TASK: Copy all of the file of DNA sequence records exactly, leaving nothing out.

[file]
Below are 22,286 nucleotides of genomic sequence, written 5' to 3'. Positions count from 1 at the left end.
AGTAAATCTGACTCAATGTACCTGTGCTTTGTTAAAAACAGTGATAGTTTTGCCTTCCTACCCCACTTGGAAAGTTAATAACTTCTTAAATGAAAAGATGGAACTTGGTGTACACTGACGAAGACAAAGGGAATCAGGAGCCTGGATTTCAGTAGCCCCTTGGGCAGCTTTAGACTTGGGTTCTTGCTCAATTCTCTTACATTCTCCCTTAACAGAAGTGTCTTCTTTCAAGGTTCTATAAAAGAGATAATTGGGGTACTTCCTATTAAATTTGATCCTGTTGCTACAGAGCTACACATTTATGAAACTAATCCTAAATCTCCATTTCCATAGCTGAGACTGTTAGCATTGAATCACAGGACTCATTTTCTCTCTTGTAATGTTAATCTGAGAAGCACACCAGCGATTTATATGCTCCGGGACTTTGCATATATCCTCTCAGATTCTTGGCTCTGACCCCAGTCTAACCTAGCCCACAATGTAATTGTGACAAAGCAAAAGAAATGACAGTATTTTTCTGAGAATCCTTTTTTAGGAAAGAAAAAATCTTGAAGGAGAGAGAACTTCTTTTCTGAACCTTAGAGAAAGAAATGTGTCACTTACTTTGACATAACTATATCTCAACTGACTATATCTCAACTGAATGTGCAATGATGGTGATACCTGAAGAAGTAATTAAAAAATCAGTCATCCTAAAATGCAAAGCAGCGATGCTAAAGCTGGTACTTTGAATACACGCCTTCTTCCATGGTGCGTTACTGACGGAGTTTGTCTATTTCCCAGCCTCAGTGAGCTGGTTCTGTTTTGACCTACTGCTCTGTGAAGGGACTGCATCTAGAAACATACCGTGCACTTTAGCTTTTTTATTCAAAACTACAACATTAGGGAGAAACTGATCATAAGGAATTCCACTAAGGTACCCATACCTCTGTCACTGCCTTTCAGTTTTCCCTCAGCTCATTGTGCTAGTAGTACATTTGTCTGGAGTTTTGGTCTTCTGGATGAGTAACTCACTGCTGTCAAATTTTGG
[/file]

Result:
Below are 22,286 nucleotides of genomic sequence, written 5' to 3'. Positions count from 1 at the left end.
AGTAAATCTGACTCAATGTACCTGTGCTTTGTTAAAAACAGTGATAGTTTTGCCTTCCTACCCCACTTGGAAAGTTAATAACTTCTTAAATGAAAAGATGGAACTTGGTGTACACTGACGAAGACAAAGGGAATCAGGAGCCTGGATTTCAGTAGCCCCTTGGGCAGCTTTAGACTTGGGTTCTTGCTCAATTCTCTTACATTCTCCCTTAACAGAAGTGTCTTCTTTCAAGGTTCTATAAAAGAGATAATTGGGGTACTTCCTATTAAATTTGATCCTGTTGCTACAGAGCTACACATTTATGAAACTAATCCTAAATCTCCATTTCCATAGCTGAGACTGTTAGCATTGAATCACAGGACTCATTTTCTCTCTTGTAATGTTAATCTGAGAAGCACACCAGCGATTTATATGCTCCGGGACTTTGCATATATCCTCTCAGATTCTTGGCTCTGACCCCAGTCTAACCTAGCCCACAATGTAATTGTGACAAAGCAAAAGAAATGACAGTATTTTTCTGAGAATCCTTTTTTAGGAAAGAAAAAATCTTGAAGGAGAGAGAACTTCTTTTCTGAACCTTAGAGAAAGAAATGTGTCACTTACTTTGACATAACTATATCTCAACTGACTATATCTCAACTGAATGTGCAATGATGGTGATACCTGAAGAAGTAATTAAAAAATCAGTCATCCTAAAATGCAAAGCAGCGATGCTAAAGCTGGTACTTTGAATACACGCCTTCTTCCATGGTGCGTTACTGACGGAGTTTGTCTATTTCCCAGCCTCAGTGAGCTGGTTCTGTTTTGACCTACTGCTCTGTGAAGGGACTGCATCTAGAAACATACCGTGCACTTTAGCTTTTTTATTCAAAACTACAACATTAGGGAGAAACTGATCATAAGGAATTCCACTAAGGTACCCATACCTCTGTCACTGCCTTTCAGTTTTCCCTCAGCTCATTGTGCTAGTAGTACATTTGTCTGGAGTTTTGGTCTTCTGGATGAGTAACTCACTGCTGTCAAATTTTGG